When Wilson speaks of his battle with cancer, he is matter of fact and humble. It’s the same way he speaks of good horses, good cattle, and good cowboys. He doesn’t speak of chances and prognoses, and time. He speaks of faith, and he is encouraging and guiding others in their own walks while he’s walking through this uphill battle.

“We thank the Lord every day for ordering our steps,” he said.

While a professor at Texas Tech University, Wilson said he woke up one day and was driven to see what he could really accomplish. Though he enjoyed everything about teaching, he left Tech to work at the Matador Ranch. A year later, he was managing for Silver Spur and says he’s happy with what he’s been able to really do.

“You have to be dynamic as a manager,” he said. “If you open your calendar and decide you’re going to do everything this year like you did last year, you’re leaving a lot of opportunity on the table. We’re fluid and dynamic and have the capability to be flexible. Whatever’s going to be best for the cattle is what we can do.”

Being such a large-scale operation provides the advantage of being able to manage around challenges like drought without having to sell large numbers of cattle. It also affords the ranches resources that can be utilized to help across all aspects of the operation. Keeping the ball rolling tends to be the name of the game for Wilson who made the move to his management position prayerfully and deliberately.

The horse program, he said, is built out of necessity. There is an interest in cow horses and there were existing programs on the individual ranches that became the larger, successful program several years ago.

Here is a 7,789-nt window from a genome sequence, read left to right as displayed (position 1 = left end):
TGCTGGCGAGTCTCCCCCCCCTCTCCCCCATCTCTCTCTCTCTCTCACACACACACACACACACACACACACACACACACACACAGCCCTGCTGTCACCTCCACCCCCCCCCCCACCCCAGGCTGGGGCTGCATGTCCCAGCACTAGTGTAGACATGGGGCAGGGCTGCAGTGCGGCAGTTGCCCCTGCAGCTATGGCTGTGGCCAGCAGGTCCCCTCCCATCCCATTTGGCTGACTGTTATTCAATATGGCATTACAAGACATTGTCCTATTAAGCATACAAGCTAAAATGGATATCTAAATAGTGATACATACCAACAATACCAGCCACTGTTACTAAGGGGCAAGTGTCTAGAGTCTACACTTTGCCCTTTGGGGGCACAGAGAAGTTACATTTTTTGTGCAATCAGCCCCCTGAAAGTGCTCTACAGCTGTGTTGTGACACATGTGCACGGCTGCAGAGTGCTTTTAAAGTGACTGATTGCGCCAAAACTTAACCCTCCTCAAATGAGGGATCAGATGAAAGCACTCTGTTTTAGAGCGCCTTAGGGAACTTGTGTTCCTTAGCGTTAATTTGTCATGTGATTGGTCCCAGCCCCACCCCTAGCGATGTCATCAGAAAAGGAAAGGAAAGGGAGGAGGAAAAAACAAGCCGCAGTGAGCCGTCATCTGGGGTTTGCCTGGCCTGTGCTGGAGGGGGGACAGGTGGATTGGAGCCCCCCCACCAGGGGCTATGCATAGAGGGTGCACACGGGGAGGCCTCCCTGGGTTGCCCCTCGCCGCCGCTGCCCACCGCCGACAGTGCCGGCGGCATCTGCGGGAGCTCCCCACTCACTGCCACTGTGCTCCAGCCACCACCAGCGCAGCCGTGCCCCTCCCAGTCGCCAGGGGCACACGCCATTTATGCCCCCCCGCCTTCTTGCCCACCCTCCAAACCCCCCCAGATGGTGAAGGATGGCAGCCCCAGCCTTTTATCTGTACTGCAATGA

“We have a little over 50 mares and four stallions, including a son of Metallic Cat, a son of WR This Cats Smart, a son of Smart Chic Olena, and a son of Stoli, which is our outcross,” he said.

The Metallic Cat son was a Snaffle Bit Finalist and a derby finalist and the barn is home to numerous other, smaller futurity and derby winners.

“It’s on the up and up so we’re excited,” he said.

The interest in good horses is shared throughout the Silver Spur crew, a group that covers four states. The ranch owners ride and train cow horses, as do many of the crew members. Many also complete in ranch rodeos and other events.

“It’s really a group effort,” he said. “Matt Turner in Wyoming does quite a bit of the riding, Ellis McCluskey at the Bell (rides), and Kyle Trahern from southeastern Colorado rides the stallion we have going down the road.”

Wilson knew he had found something outrageously special when he found the Metallic Cat son.

“We kind of lucked into him,” he said. “He got him bought right. He had been injured as a colt and we took a chance on him. He was the first horse we took to the Snaffle Bit. We won the Open saddle and about $40,000. He was a real shot in the arm for our program.”

The Metallic Cat son continues to sire a consistent colt crop and, along with the WR This Cats Smart stallion, are the base of what is becoming one of the best known cow horse programs in the country. Wilson and the Silver Spur haven’t lost sight of the original purpose of the horse program, however. The horses are all used and tested on the ranches, and they wouldn’t have it any other way.

“If they can’t work on the ranch, we don’t even give them a chance in the show pen,” he said.

The cattle operation is impressive in scale but is perhaps more marked by innovation. Wilson calls the operation multifaceted, and that it is. Stretching from New Mexico to Wyoming, it is the largest cow calf operation in the United States. Most of the cattle are Red Angus x Angus crosses, but most of the cattle in the northern part of the operation are a composite cross of Red Angus and Charolais, a cross with unparalleled performance on feed. This composite, known as the Range Fire, is the basis for what has become one of the largest all natural beef supplies in the country.

“We have our own feed yard in Nebraska where all of our calves go,” he said. “They’re then marketed as natural beef, something the company has done for at least 15 years. It’s a long standing natural program.”

The summer is wearing on in New Mexico and fall will usher in cooler weather and the cattle work that defines the season. Wilson will be at the helm of the ranch crew, keeping things rolling in the unassuming, polite manner he uses to get things done. After all, keeping things rolling is what good managers do.